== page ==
The newly elected Labour leader blasted media outlets for carrying claims about David Cameron's university frolics that circulated among newspapers and on social media, criticising journalists for having become obsessed with "personality politics".
He claimed this week's treatment of the accusations had diminished the scrutiny afforded to other more important topics.
“The media treatment of any politician unsubstantiated allegations, be it David Cameron, me or anyone else is wrong," Corbyn told ITV News on Thursday.
"Too much of our media is obsessed with personality politics, obsessed with personal criticism of politicians and therefore detracting from very serious issues around housing, living standards, jobs or world peace."
Some voiced agreement earlier in the week, flagging reports they claimed received lackluster coverage because of 'piggate', including that the Chancellor was planning to scrap free school meals for some children.
While we had a laugh at the pig story, Osborne had a good day. He cut school meals & planned for Chinese-built nuclear power plant in Essex— Lionel Birnie (@lionelbirnie) September 21, 2015
Corbyn raised the issue in his interview today, and spoke frankly to ITV about his much-anticipated leader's speech at Labour's upcoming Autumn conference.
He recalled having spoken at 100 events during this Summer's battle to succeed Ed Miliband, but admitted an address to hundreds of supporters, millions of people and all the country's media would be "slightly different".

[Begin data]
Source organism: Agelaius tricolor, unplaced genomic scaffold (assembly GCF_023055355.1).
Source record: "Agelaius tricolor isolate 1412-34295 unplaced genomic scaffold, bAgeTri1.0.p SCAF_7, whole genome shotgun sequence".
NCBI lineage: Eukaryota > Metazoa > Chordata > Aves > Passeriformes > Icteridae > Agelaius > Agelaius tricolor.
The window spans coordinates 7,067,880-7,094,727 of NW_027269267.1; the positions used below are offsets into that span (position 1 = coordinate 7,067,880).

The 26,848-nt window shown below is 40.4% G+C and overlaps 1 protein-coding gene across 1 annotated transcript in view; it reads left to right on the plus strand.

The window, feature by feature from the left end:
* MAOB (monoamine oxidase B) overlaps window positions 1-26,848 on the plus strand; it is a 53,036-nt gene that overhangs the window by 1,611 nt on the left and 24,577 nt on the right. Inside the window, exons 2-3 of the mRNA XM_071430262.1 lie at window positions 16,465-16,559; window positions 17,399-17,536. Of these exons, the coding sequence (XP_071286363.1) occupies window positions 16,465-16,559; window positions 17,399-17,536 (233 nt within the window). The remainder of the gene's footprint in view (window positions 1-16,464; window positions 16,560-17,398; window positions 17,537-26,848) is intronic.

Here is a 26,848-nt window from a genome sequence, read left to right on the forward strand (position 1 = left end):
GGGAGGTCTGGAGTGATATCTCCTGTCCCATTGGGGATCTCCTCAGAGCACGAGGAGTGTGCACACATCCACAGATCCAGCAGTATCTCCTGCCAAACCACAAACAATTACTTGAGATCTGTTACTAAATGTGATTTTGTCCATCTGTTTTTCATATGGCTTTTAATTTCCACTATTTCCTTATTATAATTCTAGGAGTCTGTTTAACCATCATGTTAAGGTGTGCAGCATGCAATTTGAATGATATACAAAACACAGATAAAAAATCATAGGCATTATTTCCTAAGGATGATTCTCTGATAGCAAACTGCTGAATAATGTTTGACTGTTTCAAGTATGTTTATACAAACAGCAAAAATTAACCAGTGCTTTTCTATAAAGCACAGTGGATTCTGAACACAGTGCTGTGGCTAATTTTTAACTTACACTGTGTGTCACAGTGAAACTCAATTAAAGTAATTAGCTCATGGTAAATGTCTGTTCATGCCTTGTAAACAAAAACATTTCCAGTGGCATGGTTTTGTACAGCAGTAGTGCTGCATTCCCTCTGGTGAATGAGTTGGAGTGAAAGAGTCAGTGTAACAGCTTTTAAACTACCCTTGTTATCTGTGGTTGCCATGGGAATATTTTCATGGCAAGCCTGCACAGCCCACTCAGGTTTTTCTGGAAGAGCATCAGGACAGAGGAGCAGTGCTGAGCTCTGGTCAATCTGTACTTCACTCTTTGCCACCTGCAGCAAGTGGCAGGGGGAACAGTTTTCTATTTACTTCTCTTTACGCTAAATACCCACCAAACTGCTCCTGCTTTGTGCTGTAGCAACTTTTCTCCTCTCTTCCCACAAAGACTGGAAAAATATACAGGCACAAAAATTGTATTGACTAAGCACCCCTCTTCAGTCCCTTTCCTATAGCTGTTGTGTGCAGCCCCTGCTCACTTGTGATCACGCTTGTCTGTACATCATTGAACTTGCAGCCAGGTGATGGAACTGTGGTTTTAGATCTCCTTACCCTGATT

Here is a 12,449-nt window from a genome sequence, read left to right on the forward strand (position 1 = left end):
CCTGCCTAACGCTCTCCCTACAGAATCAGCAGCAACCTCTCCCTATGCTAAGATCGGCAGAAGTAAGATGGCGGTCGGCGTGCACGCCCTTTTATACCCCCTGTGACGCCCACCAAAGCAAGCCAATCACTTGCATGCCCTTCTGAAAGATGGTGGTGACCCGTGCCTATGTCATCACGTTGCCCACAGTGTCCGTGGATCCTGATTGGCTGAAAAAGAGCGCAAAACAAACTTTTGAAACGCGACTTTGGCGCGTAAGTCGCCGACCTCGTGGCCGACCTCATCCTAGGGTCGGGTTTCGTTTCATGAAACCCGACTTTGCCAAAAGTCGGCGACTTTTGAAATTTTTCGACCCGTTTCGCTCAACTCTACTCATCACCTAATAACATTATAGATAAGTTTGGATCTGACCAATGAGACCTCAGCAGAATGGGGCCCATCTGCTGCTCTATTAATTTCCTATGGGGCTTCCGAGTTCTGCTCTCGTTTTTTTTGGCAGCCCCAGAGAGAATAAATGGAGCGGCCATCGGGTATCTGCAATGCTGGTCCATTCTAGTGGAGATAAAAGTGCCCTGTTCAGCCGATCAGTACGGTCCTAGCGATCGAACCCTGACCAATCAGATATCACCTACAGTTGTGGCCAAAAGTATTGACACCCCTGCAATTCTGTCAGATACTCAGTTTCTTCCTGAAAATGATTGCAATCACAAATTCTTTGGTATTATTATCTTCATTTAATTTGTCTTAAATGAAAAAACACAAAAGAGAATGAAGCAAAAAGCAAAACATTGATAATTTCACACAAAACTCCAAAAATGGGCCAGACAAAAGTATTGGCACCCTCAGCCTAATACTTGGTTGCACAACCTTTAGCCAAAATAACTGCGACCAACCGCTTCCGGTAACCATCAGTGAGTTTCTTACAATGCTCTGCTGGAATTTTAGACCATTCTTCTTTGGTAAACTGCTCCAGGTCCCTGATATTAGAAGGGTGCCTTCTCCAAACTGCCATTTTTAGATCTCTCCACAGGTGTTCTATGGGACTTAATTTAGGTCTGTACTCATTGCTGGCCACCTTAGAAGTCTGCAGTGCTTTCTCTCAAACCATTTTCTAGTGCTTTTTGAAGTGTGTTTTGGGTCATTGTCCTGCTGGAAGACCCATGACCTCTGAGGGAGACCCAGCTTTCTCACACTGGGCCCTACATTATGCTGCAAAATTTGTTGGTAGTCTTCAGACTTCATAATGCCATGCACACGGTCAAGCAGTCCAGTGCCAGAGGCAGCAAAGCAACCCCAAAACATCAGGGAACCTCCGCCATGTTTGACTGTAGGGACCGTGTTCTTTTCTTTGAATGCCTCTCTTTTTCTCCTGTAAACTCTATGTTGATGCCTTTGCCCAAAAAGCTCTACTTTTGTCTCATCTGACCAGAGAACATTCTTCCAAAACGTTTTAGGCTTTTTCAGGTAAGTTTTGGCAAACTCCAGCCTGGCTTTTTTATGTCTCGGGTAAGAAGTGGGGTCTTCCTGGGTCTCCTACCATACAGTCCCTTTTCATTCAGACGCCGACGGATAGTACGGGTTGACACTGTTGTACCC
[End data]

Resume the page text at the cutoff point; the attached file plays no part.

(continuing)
"At one level you’re appealing to your own party and trying to give a message and direction to your own party and at the other you’re trying to deal with political debate and appeal to wider national and international audience - very interesting challenge.
"I have to say I have never used an autocue in my life before. It's an interesting challenge. I have tried it out. It's interesting.
The Islington MP also lambasted the Conservatives proposed benefit cap, criticising the welfare payment limit for hitting those hardest in densely-packed inner-cities with high rents and living costs.
"My argument is that we should be controlling the rents," he said. "The government has forced all councils and housing associations to reduce their rents by 1% but are completely unprepared to countenance controlling private sector rents."
"The effect on communities and children and social cleansing of central London is huge and the government has to address that.”